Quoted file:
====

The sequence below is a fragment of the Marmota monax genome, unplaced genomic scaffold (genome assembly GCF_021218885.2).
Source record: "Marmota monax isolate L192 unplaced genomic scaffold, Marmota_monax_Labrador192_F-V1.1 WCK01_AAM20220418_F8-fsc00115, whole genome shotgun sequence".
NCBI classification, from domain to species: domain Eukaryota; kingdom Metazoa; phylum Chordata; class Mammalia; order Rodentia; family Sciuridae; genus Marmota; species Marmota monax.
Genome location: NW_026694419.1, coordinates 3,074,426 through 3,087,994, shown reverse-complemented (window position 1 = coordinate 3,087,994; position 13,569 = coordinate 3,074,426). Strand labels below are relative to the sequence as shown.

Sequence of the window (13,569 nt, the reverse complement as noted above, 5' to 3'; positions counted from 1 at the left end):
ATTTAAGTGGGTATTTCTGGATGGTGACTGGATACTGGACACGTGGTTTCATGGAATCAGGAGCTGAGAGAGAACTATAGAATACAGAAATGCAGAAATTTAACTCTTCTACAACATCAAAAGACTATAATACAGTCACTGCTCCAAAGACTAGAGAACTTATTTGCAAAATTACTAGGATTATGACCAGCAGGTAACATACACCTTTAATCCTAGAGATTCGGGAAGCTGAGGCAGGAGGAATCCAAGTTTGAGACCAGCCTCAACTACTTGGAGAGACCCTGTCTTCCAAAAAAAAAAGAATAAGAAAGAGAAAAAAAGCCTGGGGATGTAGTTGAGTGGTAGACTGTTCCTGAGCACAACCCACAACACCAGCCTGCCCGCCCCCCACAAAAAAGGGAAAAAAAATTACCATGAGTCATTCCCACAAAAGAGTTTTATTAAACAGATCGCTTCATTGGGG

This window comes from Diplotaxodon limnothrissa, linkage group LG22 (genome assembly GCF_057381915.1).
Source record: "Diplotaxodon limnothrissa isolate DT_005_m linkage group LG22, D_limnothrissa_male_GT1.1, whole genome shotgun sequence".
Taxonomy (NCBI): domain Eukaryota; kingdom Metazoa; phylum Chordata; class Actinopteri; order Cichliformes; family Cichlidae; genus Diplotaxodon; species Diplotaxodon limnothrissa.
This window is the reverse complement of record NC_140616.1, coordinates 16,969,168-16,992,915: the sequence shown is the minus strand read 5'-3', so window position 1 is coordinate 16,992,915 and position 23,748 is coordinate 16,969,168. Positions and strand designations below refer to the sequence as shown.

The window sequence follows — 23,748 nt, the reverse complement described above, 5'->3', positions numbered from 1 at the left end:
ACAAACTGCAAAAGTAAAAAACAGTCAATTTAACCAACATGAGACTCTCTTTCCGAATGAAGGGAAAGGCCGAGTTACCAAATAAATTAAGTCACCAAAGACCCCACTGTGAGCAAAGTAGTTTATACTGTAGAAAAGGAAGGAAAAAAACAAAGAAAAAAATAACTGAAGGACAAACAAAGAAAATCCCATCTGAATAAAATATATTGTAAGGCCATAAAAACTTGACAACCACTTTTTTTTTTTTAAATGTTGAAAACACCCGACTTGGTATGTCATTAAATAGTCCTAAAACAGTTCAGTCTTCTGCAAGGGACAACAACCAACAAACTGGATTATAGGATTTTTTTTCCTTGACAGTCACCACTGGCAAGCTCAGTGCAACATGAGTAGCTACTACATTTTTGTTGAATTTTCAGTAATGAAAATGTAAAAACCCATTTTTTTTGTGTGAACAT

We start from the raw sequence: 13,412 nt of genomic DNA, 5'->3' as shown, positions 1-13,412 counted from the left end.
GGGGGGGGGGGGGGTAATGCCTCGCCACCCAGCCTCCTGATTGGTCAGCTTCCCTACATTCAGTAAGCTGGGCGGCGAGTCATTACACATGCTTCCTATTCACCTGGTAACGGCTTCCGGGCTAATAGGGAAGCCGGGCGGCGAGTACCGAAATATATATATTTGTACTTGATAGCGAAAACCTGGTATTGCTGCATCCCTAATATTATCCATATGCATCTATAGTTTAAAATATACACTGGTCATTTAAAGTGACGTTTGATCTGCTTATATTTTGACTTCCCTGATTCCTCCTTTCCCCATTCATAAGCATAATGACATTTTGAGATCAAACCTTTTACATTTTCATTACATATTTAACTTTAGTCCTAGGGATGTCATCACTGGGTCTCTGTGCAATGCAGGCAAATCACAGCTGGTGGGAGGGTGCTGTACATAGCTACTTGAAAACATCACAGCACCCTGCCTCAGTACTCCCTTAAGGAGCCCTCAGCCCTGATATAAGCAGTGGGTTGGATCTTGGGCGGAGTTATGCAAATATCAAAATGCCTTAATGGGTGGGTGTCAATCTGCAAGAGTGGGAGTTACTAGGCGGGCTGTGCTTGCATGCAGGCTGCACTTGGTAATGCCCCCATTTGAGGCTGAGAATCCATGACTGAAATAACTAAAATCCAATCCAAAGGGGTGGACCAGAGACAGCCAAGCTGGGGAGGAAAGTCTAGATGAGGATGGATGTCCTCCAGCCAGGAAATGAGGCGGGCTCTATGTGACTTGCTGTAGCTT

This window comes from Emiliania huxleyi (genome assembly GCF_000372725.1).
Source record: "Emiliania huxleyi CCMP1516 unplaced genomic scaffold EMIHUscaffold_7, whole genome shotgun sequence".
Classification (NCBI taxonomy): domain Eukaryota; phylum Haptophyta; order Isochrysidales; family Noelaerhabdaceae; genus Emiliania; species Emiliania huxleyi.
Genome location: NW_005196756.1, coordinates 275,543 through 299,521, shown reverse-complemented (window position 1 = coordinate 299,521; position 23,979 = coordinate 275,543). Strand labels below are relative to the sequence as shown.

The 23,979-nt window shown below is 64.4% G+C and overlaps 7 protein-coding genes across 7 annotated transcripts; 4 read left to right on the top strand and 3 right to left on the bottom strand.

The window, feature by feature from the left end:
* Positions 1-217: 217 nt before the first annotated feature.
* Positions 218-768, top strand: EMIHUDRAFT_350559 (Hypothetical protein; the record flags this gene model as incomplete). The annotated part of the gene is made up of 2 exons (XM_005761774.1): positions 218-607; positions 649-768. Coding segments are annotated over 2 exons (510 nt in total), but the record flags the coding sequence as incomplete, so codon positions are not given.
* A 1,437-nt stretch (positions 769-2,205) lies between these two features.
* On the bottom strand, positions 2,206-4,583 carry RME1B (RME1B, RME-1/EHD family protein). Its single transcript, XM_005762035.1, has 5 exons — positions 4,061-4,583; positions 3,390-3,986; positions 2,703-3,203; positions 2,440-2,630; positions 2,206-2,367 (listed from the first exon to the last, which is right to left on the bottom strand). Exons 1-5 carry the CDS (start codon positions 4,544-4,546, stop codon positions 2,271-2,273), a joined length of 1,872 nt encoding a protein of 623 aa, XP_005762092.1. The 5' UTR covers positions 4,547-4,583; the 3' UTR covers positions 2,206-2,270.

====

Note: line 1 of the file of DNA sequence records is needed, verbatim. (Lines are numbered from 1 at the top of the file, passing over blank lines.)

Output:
The sequence below is a fragment of the Marmota monax genome, unplaced genomic scaffold (genome assembly GCF_021218885.2).